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Discussion Starter #1
My 68XXX Martin soprano has fantastic sound with a SopranoPlanet Missing Link 65 except I am having difficulty going above high C#. Can barely squeak out a D and just air above that. Using a Hemke 2.5 or 3.0. I have a 3.5 on order.
I welcome any advice or guidance.
Thanks in advance.
 

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make sure you are not holding it like a clarinet. If you have the mouthpiece exiting the mouth like an alto, the high end should improve.
 

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Discussion Starter #3
make sure you are not holding it like a clarinet. If you have the mouthpiece exiting the mouth like an alto, the high end should improve.
Bruce,
Much thanks. I do avoid the clarinet angle and try to keep the horn straight.
Will try again...
 

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S: SA II. A+T: Martin HC1 T: Mark VI A:39 King Zephyr B: Martin HC imperial
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I play mostly tenor and Bari. I have an alto and soprano. Rarely play either. If

pull out the Alto I start running into response issues with High F and on Soproano D and higher. I know what my problem is: Air support. I am really flat up there.

I have to practice exclusively on soprano for a few weeks to address the issue.

I envy people that can get these notes to speak on the soprano. Hang in there.
 

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This thread encouraged me to dig my Martin soprano (serial 724XX, straight, silver-plate) out of the closet and try the high end - again. With my current set-up I use on my MKVI and curved Yanagisawa SC902 (a Selmer Concept with Legere #2 Signature reed), I couldn't get the Martin's palm key-notes to speak either. Those notes speak easily on my other sopranos.

So, I went through various mouthpieces I've collected over the years and found that the more open tips worked fine on my Martin - specifically a Selmer S-80 G and J, a Selmer Super Session J, a Phil-Tone Sapphire .070, a newly acquired Drake Son of Slant .065 (on a trade with a fellow SOTW'r), and a Morgan Vintage .065, all with the same Legere #2 Signature reed.

I'm guessing the OP just has to discover the right reed for his mouthpiece and chops. With a .065 mouthpiece, maybe going a bit softer (or adjusting the chosen reeds with a knife) on the reeds would improve his ability to get those notes to speak. DAVE
 

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I envy people that can get these notes to speak on the soprano. Hang in there.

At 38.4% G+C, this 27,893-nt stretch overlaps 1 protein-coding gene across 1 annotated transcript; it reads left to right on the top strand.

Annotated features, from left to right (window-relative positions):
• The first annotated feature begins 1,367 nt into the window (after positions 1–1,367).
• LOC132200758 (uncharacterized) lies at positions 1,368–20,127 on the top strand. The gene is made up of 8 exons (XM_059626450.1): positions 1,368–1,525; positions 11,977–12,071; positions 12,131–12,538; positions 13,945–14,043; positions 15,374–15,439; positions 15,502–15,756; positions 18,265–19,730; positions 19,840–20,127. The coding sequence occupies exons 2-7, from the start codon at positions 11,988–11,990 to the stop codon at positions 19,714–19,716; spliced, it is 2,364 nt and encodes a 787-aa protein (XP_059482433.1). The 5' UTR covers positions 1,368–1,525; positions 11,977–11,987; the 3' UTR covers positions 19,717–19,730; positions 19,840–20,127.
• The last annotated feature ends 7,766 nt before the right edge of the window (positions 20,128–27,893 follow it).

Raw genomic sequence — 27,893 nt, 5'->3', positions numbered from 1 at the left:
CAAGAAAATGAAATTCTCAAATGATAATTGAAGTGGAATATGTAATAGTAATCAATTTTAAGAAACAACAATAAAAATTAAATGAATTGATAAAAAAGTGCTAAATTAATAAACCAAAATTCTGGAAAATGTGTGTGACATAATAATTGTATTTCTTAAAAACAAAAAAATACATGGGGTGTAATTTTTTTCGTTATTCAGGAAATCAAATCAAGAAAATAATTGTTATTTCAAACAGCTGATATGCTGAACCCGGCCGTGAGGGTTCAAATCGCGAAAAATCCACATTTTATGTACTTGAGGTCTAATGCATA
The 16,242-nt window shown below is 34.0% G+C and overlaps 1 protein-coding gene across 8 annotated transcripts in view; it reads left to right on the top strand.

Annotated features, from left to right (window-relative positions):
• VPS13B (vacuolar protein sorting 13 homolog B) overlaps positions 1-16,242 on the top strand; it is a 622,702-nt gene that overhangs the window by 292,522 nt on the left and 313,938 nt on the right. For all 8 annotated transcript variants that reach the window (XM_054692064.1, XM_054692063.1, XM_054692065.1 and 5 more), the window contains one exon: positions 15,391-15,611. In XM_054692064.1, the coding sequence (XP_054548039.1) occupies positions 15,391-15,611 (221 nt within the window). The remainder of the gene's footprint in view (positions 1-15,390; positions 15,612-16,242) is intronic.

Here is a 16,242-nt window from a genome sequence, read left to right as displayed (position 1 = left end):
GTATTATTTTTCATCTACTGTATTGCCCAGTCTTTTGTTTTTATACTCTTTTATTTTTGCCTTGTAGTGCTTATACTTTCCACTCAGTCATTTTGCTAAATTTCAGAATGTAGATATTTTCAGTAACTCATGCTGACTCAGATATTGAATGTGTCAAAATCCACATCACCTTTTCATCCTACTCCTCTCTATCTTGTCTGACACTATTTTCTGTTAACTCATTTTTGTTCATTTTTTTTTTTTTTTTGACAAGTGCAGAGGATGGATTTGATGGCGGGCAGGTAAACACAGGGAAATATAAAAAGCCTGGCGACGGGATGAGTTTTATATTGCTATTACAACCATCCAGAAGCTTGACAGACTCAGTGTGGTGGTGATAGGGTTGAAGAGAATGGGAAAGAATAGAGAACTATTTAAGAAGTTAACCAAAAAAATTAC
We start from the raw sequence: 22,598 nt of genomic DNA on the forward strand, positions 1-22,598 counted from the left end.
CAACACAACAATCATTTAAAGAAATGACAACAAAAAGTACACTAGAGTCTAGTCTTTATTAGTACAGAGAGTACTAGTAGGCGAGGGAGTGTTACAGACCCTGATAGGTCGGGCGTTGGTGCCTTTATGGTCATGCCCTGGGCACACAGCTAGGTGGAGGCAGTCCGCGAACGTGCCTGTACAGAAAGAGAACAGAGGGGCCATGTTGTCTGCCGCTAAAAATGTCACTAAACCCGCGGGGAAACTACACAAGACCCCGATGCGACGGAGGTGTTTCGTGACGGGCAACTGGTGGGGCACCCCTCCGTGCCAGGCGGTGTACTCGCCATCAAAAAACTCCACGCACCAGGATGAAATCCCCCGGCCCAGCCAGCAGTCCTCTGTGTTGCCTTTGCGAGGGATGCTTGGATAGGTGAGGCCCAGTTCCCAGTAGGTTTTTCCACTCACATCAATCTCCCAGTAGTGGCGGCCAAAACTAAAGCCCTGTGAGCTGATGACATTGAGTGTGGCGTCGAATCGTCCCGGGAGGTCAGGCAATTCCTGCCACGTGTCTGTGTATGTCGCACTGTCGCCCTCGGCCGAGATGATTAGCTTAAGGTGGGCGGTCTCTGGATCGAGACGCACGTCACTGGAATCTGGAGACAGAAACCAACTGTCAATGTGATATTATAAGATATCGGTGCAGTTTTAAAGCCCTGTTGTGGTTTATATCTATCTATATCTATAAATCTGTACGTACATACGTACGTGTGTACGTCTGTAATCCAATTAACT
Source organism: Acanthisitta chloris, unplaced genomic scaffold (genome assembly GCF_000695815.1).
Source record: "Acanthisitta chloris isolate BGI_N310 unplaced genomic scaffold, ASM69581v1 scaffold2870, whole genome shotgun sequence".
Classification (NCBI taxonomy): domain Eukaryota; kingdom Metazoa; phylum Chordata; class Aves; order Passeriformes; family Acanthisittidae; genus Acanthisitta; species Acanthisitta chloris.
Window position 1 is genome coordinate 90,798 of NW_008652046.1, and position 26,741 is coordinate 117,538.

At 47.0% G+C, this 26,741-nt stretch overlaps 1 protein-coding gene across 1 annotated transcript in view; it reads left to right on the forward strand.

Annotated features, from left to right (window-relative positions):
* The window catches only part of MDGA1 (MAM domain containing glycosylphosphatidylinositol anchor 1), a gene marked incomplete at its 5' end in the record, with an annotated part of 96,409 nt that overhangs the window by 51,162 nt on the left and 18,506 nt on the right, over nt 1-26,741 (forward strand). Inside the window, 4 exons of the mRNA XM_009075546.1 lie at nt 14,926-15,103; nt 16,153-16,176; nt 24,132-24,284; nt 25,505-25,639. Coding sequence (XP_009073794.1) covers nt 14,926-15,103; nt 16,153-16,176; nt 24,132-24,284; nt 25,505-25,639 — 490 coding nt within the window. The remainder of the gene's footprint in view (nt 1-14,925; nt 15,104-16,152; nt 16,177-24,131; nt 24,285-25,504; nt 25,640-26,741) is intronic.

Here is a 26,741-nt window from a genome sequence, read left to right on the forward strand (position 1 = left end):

I appreciate the players that can get those high notes and choose not to - at least not too often.
 

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Discussion Starter #7
Dave,
Thanks for the encouragement and I always appreciate George's gentle sense of humor...
Dowshu
 

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When I had a VI soprano, the high end always required more attention until I went from a C* to a G opening. Thing is though, it seems you're playing something rather open tipped for soprano at .065. Sometimes, for various reasons, we really, really want a certain mouthpiece to work with our horns. Maybe because others swear by them, or famous players used them; none of which are good reasons for an equipment mismatch. And if your current mouthpiece isn't a good match for your horn, it's time to move on and try something different to attain better results.
 

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I have a #67XXX Martin Handcraft soprano and a Missing Link 12 and no problems with palm keys and beyond. So I don't think that the issue comes from your gear.
 

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I have a #67XXX Martin Handcraft soprano and a Missing Link 12 and no problems with palm keys and beyond. So I don't think that the issue comes from your gear.
Everyone blows differently. So not all will have similar problems with equipment matches. There have been numerous threads on difficult top ends for certain sopranos, even for experienced players. Too many to count solved them by a better mouthpiece match; including me.
 

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Even a mouthpiece/horn/reed that works well (in my case Buescher True Tone with S-80 C*) the top notes on soprano require some precision so as to get reliable response - especially when there's a lot of tonguing, and at louder dynamic levels.
 
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